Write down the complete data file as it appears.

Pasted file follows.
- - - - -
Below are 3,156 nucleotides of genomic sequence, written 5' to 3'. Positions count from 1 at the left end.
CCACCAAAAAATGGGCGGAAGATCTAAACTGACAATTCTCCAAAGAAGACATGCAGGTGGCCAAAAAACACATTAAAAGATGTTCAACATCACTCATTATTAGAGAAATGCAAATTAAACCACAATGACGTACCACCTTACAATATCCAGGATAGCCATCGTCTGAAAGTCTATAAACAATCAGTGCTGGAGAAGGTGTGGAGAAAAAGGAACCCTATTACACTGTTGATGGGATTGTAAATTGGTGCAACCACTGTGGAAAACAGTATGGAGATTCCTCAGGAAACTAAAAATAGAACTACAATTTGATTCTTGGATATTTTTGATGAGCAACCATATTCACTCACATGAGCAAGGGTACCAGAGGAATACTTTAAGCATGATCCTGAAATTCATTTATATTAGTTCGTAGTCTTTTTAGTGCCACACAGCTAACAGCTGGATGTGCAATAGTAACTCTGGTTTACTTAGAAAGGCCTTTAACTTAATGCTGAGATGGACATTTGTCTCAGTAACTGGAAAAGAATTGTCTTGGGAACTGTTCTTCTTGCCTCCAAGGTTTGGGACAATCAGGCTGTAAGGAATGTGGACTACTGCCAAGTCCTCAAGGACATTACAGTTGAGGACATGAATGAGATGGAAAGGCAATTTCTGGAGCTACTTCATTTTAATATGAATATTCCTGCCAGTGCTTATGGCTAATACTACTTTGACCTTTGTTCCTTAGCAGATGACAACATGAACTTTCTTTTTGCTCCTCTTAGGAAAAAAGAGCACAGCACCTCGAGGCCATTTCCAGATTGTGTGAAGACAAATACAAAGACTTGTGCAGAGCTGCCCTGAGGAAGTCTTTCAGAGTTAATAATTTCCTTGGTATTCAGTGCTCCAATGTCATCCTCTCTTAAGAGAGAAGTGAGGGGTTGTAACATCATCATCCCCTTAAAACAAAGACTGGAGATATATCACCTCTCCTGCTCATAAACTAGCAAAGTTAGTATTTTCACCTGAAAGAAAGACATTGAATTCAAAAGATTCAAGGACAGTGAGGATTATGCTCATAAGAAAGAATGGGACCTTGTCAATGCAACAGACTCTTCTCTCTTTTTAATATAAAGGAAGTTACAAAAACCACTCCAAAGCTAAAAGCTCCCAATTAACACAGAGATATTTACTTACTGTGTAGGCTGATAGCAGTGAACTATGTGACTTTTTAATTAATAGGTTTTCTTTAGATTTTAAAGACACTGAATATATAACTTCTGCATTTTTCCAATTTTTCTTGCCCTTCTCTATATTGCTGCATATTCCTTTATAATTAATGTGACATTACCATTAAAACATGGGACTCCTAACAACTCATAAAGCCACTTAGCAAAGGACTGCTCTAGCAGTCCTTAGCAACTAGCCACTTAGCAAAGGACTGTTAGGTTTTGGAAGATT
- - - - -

Below are 3,156 nucleotides of genomic sequence, written 5' to 3'. Positions count from 1 at the left end.
CCACCAAAAAATGGGCGGAAGATCTAAACTGACAATTCTCCAAAGAAGACATGCAGGTGGCCAAAAAACACATTAAAAGATGTTCAACATCACTCATTATTAGAGAAATGCAAATTAAACCACAATGACGTACCACCTTACAATATCCAGGATAGCCATCGTCTGAAAGTCTATAAACAATCAGTGCTGGAGAAGGTGTGGAGAAAAAGGAACCCTATTACACTGTTGATGGGATTGTAAATTGGTGCAACCACTGTGGAAAACAGTATGGAGATTCCTCAGGAAACTAAAAATAGAACTACAATTTGATTCTTGGATATTTTTGATGAGCAACCATATTCACTCACATGAGCAAGGGTACCAGAGGAATACTTTAAGCATGATCCTGAAATTCATTTATATTAGTTCGTAGTCTTTTTAGTGCCACACAGCTAACAGCTGGATGTGCAATAGTAACTCTGGTTTACTTAGAAAGGCCTTTAACTTAATGCTGAGATGGACATTTGTCTCAGTAACTGGAAAAGAATTGTCTTGGGAACTGTTCTTCTTGCCTCCAAGGTTTGGGACAATCAGGCTGTAAGGAATGTGGACTACTGCCAAGTCCTCAAGGACATTACAGTTGAGGACATGAATGAGATGGAAAGGCAATTTCTGGAGCTACTTCATTTTAATATGAATATTCCTGCCAGTGCTTATGGCTAATACTACTTTGACCTTTGTTCCTTAGCAGATGACAACATGAACTTTCTTTTTGCTCCTCTTAGGAAAAAAGAGCACAGCACCTCGAGGCCATTTCCAGATTGTGTGAAGACAAATACAAAGACTTGTGCAGAGCTGCCCTGAGGAAGTCTTTCAGAGTTAATAATTTCCTTGGTATTCAGTGCTCCAATGTCATCCTCTCTTAAGAGAGAAGTGAGGGGTTGTAACATCATCATCCCCTTAAAACAAAGACTGGAGATATATCACCTCTCCTGCTCATAAACTAGCAAAGTTAGTATTTTCACCTGAAAGAAAGACATTGAATTCAAAAGATTCAAGGACAGTGAGGATTATGCTCATAAGAAAGAATGGGACCTTGTCAATGCAACAGACTCTTCTCTCTTTTTAATATAAAGGAAGTTACAAAAACCACTCCAAAGCTAAAAGCTCCCAATTAACACAGAGATATTTACTTACTGTGTAGGCTGATAGCAGTGAACTATGTGACTTTTTAATTAATAGGTTTTCTTTAGATTTTAAAGACACTGAATATATAACTTCTGCATTTTTCCAATTTTTCTTGCCCTTCTCTATATTGCTGCATATTCCTTTATAATTAATGTGACATTACCATTAAAACATGGGACTCCTAACAACTCATAAAGCCACTTAGCAAAGGACTGCTCTAGCAGTCCTTAGCAACTAGCCACTTAGCAAAGGACTGTTAGGTTTTGGAAGATT